These four signings are the ideal of free agency—inexpensive bargains that could pay off either in team success or a trade at the deadline for something of value. Maybe you can be sad about the fact that time slowly rips us to shreds before eventually leaving us cold and lifeless and these contracts represent one of the checkpoints on the way to the grave, but that's far too grim even for free agency.
YOUR GRANDPA IS SICK AND YOU'RE GOING ON ONE LAST VACATION WITH HIM BUT YOU'RE NOT THAT SAD BECAUSE HE HAD A GREAT LIFE
-Ducks give Ryan Miller two years and $4 million
-Lightning give Chris Kunitz one year and $2 million
It's a long trip and you're going to learn a lot from these guys, but you know this is it. Miller and Kunitz will regale their new teammates with stories about big playoff games the way grandpa will refer to your grandma as a "leggy dame" when he first met her at a speakeasy. You love them so you tolerate it, even if their advice about today's world includes "back in my day, no one cared about Corsi."
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YOU'RE SAD FOR NO ONE
-Hurricanes give Justin Williams two years and $9 million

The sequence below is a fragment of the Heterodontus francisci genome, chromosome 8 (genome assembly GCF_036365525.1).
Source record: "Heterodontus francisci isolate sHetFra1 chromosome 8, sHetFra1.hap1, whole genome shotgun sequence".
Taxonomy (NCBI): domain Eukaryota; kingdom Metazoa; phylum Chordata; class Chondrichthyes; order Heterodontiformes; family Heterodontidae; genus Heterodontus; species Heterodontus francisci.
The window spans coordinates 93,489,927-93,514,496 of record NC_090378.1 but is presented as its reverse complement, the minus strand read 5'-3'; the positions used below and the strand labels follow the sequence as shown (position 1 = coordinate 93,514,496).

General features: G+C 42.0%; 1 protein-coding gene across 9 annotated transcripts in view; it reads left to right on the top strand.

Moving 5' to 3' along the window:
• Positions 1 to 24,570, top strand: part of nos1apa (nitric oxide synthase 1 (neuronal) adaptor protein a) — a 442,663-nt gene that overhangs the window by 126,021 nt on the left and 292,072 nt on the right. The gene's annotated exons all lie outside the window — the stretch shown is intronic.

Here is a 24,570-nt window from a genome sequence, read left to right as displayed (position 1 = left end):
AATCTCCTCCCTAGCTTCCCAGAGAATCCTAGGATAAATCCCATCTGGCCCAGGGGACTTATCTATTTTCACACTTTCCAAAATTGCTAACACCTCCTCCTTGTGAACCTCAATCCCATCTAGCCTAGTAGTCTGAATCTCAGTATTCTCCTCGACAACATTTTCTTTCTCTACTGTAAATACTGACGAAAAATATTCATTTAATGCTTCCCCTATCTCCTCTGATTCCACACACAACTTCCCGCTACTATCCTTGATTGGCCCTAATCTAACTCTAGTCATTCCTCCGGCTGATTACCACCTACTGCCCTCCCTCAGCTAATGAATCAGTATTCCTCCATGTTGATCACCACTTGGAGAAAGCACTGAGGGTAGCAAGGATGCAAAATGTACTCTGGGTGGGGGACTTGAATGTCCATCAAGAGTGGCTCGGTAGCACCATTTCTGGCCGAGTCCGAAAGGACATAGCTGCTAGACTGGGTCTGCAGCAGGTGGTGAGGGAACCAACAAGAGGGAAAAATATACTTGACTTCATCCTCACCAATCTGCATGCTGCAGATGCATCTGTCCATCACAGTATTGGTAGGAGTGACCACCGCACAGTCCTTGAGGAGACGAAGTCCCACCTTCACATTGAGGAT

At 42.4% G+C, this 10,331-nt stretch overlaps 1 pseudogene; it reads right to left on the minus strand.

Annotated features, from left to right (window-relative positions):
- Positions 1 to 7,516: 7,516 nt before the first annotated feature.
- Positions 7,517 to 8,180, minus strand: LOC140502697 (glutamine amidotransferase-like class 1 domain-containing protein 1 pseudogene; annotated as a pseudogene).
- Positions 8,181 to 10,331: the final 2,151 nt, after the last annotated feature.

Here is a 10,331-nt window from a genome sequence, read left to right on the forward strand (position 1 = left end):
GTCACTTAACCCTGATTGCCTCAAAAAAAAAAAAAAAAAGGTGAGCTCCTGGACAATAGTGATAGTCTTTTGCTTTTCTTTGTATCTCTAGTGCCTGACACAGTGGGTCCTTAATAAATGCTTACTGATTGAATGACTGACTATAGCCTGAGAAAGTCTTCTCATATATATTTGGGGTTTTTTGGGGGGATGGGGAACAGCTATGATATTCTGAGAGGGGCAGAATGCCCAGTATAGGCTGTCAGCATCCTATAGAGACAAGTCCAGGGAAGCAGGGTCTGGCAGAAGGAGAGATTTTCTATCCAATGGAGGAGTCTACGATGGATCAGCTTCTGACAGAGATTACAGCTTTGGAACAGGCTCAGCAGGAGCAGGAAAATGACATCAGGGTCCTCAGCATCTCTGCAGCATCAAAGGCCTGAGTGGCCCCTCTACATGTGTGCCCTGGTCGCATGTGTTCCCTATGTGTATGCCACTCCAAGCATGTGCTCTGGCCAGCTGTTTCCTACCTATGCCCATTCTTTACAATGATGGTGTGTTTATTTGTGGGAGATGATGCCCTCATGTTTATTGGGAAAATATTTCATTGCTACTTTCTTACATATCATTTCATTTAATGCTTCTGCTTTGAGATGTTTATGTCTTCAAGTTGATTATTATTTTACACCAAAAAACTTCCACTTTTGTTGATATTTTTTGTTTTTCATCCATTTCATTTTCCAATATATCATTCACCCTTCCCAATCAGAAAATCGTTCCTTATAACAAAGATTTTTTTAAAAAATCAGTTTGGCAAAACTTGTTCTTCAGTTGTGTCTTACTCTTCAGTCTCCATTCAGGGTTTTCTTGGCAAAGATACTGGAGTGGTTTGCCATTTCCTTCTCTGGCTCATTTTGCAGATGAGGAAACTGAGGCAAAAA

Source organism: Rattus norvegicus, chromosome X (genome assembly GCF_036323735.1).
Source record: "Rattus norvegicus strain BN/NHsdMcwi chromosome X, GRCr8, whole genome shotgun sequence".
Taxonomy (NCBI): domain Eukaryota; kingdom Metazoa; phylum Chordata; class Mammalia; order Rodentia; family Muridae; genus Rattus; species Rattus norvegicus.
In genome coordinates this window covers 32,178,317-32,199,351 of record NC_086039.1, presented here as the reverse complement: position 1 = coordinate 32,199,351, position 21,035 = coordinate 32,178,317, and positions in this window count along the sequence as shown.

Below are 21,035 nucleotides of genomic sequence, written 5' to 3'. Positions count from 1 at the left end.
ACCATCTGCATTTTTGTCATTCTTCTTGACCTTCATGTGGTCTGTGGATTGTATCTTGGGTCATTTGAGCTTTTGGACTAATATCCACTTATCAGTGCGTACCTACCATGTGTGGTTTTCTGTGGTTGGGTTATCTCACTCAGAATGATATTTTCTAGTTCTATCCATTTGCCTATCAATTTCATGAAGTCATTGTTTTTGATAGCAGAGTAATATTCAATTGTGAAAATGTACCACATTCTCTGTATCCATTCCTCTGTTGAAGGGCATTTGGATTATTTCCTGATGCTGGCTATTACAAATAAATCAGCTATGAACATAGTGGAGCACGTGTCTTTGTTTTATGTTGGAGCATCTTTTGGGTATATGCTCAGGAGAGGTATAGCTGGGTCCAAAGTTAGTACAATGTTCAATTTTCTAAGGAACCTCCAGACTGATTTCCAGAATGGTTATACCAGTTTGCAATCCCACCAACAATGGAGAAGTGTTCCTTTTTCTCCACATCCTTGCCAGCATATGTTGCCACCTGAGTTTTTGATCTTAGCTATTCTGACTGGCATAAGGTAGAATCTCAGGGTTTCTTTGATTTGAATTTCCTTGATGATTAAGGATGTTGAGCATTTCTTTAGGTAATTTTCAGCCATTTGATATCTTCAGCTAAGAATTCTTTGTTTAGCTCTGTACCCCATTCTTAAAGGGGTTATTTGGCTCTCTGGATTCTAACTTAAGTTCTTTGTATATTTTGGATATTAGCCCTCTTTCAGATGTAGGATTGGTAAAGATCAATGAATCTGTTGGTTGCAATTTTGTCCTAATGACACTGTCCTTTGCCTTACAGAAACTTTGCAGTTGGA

-Flyers give Brian Elliott two years and $2.5 million
-Sabres give Benoit Pouliot one year and $1.15 million
Yeah, these are good. Williams will be 36 years old when the 2017-18 season begins and could hit the wall at any moment, but he's also returning home and the Hurricanes are now a playoff contender with this signing. It's maybe a little too much money but Williams getting it makes it not sad. This is the one signing that should not make you sad (unless Williams scores 8 goals next season).
With Elliott and Pouliot, they go to good situations on the cheap and will probably be either worth the money or outperform it.
YOU'RE SAD FOR THE PLAYER
-Red Wings give Trevor Daley three years and $9.5 million
-Avalanche give Jonathan Bernier one year and $2.75 million
-Canucks give Michael Del Zotto two years and $6 million
-Devils give Brian Boyle two years and $5.1 million
Daley has won back-to-back championships. Bernier got out of Toronto and bounced back with a .915 save percentage in 39 games with Anaheim. Del Zotto can skate and help a power play. Boyle is a bottom-six center that has proven for years he can help a team in a slew of ways, especially in the playoffs.
Their rewards? Four levels of purgatory.
Boyle got a lot of money for that role, otherwise these are pretty reasonable contracts for good players on bad, bad, awful, terrible, stinky teams.